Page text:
For Success in Collections: Don't Under Invest

For Success in Collections: Don't Under Invest

By Ted Matthews, MBA, CPA, CGMA, CFO, Austin Regional Clinic

Ted Matthews, MBA, CPA, CGMA, CFO, Austin Regional Clinic

The patient experience has never received as much attention in healthcare as it has today. In a world where individuals are empowered with information—from review sites to social media networks—and a vast number of choices—primary care, urgent care, telemedicine, virtual visits, even house calls—it’s no wonder healthcare executives pay close attention and invest big dollars to improve patient experience.

"Developing a focused collection strategy will reduce costs and maximize results, but only if you invest appropriately"

While the “front end” tends to be more closely scrutinized, from check-in to waiting room times and actual care delivery, often overlooked are “backend” functions—especially billing. Yet, it all affects whether a patient returns.

The other obvious reason for scrutinizing collections is the sheer amount of that revenue and the cost of collecting it. Here is an example: in my organization, a large primary and specialty care medical group based in Austin, Texas,serving nearly a half a million people, patient collections account for 20 percent of all income. Needless to say, it’s a revenue source we cannot afford to ignore. However, it yields lower average revenue per patient since many are just the copay or deductible portion of an insured claim. The individual nature of these accounts makes them time and resource intensive to chase.

Bottomline: developing a focused collection strategy will reduce costs and maximize results, but only if you invest (time and, yes, money) appropriately.

Key Tips for Success

Unique to medical care (and not a point to be proud of) is the complicated nature of payments. Co-payments may be straightforward, but the whole patientbalance (based on what individuals’ particular health insurance covers) is not. Payment maybe made at the time of the visit, after a follow-up statementor both – or neither. If the statement gets lost or ignored, it could become “bad debt” (which, for us, is a past due payment exceeding sixmonths). This can become very expensive to collect, especially through third party collection agencies.

Some aspects of these patient collections are particular only to healthcare, but the lessons for success are applicable across any industry where individual collections are a function. They are often learned the hard way, even in our organization: increasing patient billing complaints, a high employee-turnover rate in the billing office, and lost potential collections. Patient complaints were a particular concern for us. Losing one visit of revenue is bad; losing a valued customer is worse.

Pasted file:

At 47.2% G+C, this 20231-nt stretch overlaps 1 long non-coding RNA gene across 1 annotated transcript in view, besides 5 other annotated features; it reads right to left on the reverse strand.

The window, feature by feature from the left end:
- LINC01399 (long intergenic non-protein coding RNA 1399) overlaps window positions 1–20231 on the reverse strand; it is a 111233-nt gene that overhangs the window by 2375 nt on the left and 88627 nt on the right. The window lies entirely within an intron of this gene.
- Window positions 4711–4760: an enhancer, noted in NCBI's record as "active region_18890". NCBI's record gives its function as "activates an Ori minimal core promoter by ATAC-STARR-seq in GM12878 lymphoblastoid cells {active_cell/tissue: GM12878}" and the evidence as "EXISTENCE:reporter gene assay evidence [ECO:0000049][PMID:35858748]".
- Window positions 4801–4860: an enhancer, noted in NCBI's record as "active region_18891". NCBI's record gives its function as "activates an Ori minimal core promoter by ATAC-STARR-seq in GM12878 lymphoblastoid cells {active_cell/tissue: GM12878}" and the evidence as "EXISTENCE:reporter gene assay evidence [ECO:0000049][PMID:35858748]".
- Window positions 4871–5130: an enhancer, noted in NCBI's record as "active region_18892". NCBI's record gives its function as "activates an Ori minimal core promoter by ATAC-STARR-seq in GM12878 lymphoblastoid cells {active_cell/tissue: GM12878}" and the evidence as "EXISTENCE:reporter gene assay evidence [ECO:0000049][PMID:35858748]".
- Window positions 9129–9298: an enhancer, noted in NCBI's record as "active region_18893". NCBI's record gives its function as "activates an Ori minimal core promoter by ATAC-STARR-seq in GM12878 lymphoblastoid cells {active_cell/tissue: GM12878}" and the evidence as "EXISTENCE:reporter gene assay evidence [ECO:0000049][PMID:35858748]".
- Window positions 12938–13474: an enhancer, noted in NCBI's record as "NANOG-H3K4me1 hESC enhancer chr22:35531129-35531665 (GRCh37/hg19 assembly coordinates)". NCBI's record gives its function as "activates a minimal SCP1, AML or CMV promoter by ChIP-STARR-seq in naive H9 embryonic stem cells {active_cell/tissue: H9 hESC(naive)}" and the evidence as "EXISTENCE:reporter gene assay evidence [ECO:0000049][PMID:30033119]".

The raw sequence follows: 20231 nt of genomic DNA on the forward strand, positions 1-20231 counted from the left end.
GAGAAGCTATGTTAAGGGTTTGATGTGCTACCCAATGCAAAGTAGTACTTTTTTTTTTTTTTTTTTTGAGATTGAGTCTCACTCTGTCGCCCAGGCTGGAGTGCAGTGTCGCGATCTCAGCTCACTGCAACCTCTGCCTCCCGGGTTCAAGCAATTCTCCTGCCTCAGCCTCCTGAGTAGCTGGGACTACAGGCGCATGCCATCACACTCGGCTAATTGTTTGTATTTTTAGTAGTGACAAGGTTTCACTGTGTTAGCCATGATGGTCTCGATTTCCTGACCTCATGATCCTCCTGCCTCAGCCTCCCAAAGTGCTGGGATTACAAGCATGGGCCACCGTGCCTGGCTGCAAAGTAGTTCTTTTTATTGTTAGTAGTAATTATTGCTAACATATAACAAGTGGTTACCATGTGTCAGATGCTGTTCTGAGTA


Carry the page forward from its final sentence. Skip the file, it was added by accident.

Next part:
We managed collections internally, then relied on a third-party vendor, ultimately to bring it in-house again, but with a clear improvement strategy and a consensus to resource it to be successful. And it has been.

We can point to the successes that helped achieve improved collections. Three important themes prevailed: One-Call Resolution, Empathy, and Technology.

One-Call Resolution to End the Ping Pong Game

Imagine calling a company with a question, then being connected (and put on hold) with two or three other people before having your question answered, partially, many minutes or maybe hours later. It is customer service Ping Pong — and it doesn’t feel good on either end.

Implementing a one-call resolutionapproach eliminates phone tree fatigue, leading to a happier patient and a happier, more fulfilled, customer service member. It is a lot of work — in our own practice, we engaged in six months of customer service and technical training to ensure the billing team could answer nearly all questions that came up or have the right resources at its fingertips.

That means changing protocols,so representatives can access the right people quickly to complete the call. This in-depth training led to an additional benefit — less turnover. Instead of being stuck with the boring and unsatisfying work of triage, billing staff are empowered with information and resourced to resolve a problem. Lower turnover allows training to be an investment and not a sunk cost.

Empathy for People Business

In the shuffle of life, a bill can get lost. This is often what we found in our research to reduce bad debt.Patients usually intended to pay their bill — they simplydidn’t know there was a bill outstanding, nevergot an answer toa question regarding their bill or didn’t know they had payment options such as payment plans.

Empathy isn’t the first word that usually comes to mind when embarking on collectionsimprovement, but it should be. Helping patients with their bills isn’t just about getting paid, it’s about cementing customer relationships for the long term. A “hard approach” should be a last resort, because that customer then goes somewhere else. Instead of hounding patients about an outstanding balance, we carefully talk and listen to the customer with a goal of improving their understanding of their bill. The results have been improved collections and customer relations.

Technology to EnableSelf-Service

Like the saying goes, you can’t go cheap and win. For instance, implementing more online options for invoicing and payments is a costly endeavor, but it pays off. Our organization in just six months went from zero to 24 percent of payments coming in online. Patients see it as a convenience, less staff time is needed, and you can simultaneously use the online platform for communications and marketing, letting the patient have greater control of their account.

Improving collections will boost company performance, but a successful collections strategy requires resources such as time, people and technology. Look at it not as a cost, but as an investment.

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